A short video showcasing Manchester Cathedral Bees by Adam York Gregory Manchester Cathedral Bees from Adam York Gregory on Vimeo. Bee Hive Cameras We currently have two bee hive cameras upon the flat roof of Manchester Cathedral, click on the play button below to view the bees and their hives. Heavenly Honey produced by our […]Read More
Sir David Richards has become a patron of Volition Community following a visit last year to see the work of this charity. Welcoming Sir David, the Dean of Manchester thanked Sir David for his commitment to this programme which runs from Manchester and Liverpool Cathedrals. Sir David, encouraged at the outcomes of this programme of […]Read More
What a difference a year makes! As I wander through the silence of the Cathedral, making my way to the spiral staircase that will take me to the roof, I am reminded that only a year ago we were celebrating Manchester City’s Premier League title win. The Cathedral was bustling with people and equipment the […]Read More
It can be a place of real magic, the broad, flat roof of Manchester Cathedral.
On those days when the sun is shining and it’s warm and calm, the smoke (liberally sweetened by incense, of course!) drifting slowly away from the smoker. The stillness seems only to accentuate the gentle hum of the city going about its business below – and the answering hum of the bees, from the Cathedral beehives.
It’s now, what, five years?, since we installed beehives there, as part of ‘the greening of the city’ – small attempt to help urban life flourish again. And perhaps three years that we’ve included it in the Volition programme – with a similar aim for volunteers!
Beekeeping offers a lot to our volunteers – but it can be demanding as well. In our four hives we can have up to a quarter of a million bees in the summer. To cope with having a few hundred buzzing around you during an inspection, demands determination, courage and an ability to be calm – in people who have never experienced this before. But we never lack for volunteers; often, people choose it just because it’s a bit scary! And how good an indication of character is that!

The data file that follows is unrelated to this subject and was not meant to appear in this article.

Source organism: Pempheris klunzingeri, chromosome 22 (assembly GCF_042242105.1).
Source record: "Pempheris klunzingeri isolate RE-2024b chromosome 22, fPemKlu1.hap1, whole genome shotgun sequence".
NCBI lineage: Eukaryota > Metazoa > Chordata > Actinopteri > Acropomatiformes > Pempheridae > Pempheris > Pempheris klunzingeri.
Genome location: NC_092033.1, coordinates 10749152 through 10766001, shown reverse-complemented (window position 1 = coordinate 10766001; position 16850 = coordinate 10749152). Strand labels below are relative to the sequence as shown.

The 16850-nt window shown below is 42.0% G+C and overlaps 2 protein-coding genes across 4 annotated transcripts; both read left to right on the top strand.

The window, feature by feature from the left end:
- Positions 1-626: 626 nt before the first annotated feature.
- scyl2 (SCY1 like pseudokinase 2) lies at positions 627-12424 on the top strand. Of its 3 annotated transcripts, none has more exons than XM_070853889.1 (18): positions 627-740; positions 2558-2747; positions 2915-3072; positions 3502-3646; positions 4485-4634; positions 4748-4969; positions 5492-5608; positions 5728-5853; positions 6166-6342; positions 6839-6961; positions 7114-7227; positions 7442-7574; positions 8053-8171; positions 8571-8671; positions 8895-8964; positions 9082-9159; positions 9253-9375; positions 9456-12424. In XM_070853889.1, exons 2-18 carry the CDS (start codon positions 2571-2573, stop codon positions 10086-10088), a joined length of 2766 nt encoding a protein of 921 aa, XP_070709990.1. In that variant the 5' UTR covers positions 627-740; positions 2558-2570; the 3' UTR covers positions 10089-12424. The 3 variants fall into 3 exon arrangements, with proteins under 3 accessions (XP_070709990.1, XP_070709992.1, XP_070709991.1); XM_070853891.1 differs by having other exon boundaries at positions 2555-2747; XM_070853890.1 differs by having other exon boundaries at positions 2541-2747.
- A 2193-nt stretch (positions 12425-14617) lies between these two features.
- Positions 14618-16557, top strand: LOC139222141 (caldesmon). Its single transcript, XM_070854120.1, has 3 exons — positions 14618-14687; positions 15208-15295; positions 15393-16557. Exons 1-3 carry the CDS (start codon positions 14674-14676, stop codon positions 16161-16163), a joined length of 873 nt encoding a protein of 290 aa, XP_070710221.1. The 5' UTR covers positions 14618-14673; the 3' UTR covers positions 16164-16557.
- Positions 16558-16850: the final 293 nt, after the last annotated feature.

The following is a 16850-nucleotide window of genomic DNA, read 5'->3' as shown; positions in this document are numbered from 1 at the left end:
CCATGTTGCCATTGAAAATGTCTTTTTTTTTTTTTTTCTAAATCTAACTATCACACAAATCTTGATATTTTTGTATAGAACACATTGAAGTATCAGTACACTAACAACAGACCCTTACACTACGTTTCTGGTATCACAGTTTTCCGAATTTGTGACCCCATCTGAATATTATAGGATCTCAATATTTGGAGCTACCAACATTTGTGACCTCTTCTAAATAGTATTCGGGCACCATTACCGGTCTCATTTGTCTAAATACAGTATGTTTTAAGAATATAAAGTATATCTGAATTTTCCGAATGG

We make sure everyone is well protected – and at first, allow them to stand a bit back from the bees in case it’s too much. But, within a few minutes, I find them edging ever closer to see what’s happening – till they’re standing right by me, peering into the comb to try to see the tiny eggs just laid by the queen. They want to know if that’s honey, to know why we use smoke – and, always, “Is that the queen?” And before you know it, they’re handing the smoker, taking roofs off the hives – and then even holding frames of bees, whilst I do something complex.
Of course, it’s not always idyllic inspection of calm bees. Sometimes if it’s cool or there’s thunder around they get grumpy (the bees – not the volunteers!) and it takes courage to stand close whilst we inspect. We’ve never had a volunteer stung yet (it will happen at some point!) but many have had the fun of seeing me shouting “Ouch!” (or similar).
And the range of things we offer, throughout the year goes beyond just inspections. In autumn we have to harvest the honey crop – and somehow get it off the roof down a narrow winding staircase. Then we extract the honey and spin it out of the comb – filtering, bottling and labelling it. And over winter, there’s plenty of minor carpentry skills, building new hives or putting frames together. All done with Volition participation.
Our volunteers always come back, week after week. It’s fascinating – and it’s character building. And something to show when going for job interviews. The main frustration, for them, is that when they get a new job, they have to move on. And for me? Well, it’s bitter-sweet to make new acquaintances, only to lose them so soon. But to see them flourish, working with the bees? Well, ‘the girls’ and I see it as a job well done – for all of us.
Canon Adrian Rhodes, Beekeeper